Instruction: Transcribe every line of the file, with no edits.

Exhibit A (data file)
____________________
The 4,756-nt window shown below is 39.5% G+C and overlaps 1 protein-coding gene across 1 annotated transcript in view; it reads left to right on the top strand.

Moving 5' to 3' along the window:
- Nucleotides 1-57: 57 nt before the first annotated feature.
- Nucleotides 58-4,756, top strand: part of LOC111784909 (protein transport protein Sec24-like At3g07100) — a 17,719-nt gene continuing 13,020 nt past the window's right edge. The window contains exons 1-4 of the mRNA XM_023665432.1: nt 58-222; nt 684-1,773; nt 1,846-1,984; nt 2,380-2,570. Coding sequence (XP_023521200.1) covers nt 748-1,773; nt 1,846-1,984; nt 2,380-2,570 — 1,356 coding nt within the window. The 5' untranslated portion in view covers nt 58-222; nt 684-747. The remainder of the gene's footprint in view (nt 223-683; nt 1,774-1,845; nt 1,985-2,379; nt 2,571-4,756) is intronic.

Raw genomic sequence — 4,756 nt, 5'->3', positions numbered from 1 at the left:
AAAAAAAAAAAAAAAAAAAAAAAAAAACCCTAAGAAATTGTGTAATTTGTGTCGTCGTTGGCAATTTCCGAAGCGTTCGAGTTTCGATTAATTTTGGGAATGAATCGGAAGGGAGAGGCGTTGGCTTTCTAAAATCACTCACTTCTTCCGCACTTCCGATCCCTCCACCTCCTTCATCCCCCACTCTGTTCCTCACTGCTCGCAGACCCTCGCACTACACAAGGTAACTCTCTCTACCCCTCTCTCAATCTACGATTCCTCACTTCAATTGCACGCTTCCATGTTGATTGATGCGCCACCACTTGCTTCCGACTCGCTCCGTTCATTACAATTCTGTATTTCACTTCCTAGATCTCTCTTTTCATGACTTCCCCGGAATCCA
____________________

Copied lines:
The 4,756-nt window shown below is 39.5% G+C and overlaps 1 protein-coding gene across 1 annotated transcript in view; it reads left to right on the top strand.

Moving 5' to 3' along the window:
- Nucleotides 1-57: 57 nt before the first annotated feature.
- Nucleotides 58-4,756, top strand: part of LOC111784909 (protein transport protein Sec24-like At3g07100) — a 17,719-nt gene continuing 13,020 nt past the window's right edge. The window contains exons 1-4 of the mRNA XM_023665432.1: nt 58-222; nt 684-1,773; nt 1,846-1,984; nt 2,380-2,570. Coding sequence (XP_023521200.1) covers nt 748-1,773; nt 1,846-1,984; nt 2,380-2,570 — 1,356 coding nt within the window. The 5' untranslated portion in view covers nt 58-222; nt 684-747. The remainder of the gene's footprint in view (nt 223-683; nt 1,774-1,845; nt 1,985-2,379; nt 2,571-4,756) is intronic.

Raw genomic sequence — 4,756 nt, 5'->3', positions numbered from 1 at the left:
AAAAAAAAAAAAAAAAAAAAAAAAAAACCCTAAGAAATTGTGTAATTTGTGTCGTCGTTGGCAATTTCCGAAGCGTTCGAGTTTCGATTAATTTTGGGAATGAATCGGAAGGGAGAGGCGTTGGCTTTCTAAAATCACTCACTTCTTCCGCACTTCCGATCCCTCCACCTCCTTCATCCCCCACTCTGTTCCTCACTGCTCGCAGACCCTCGCACTACACAAGGTAACTCTCTCTACCCCTCTCTCAATCTACGATTCCTCACTTCAATTGCACGCTTCCATGTTGATTGATGCGCCACCACTTGCTTCCGACTCGCTCCGTTCATTACAATTCTGTATTTCACTTCCTAGATCTCTCTTTTCATGACTTCCCCGGAATCCA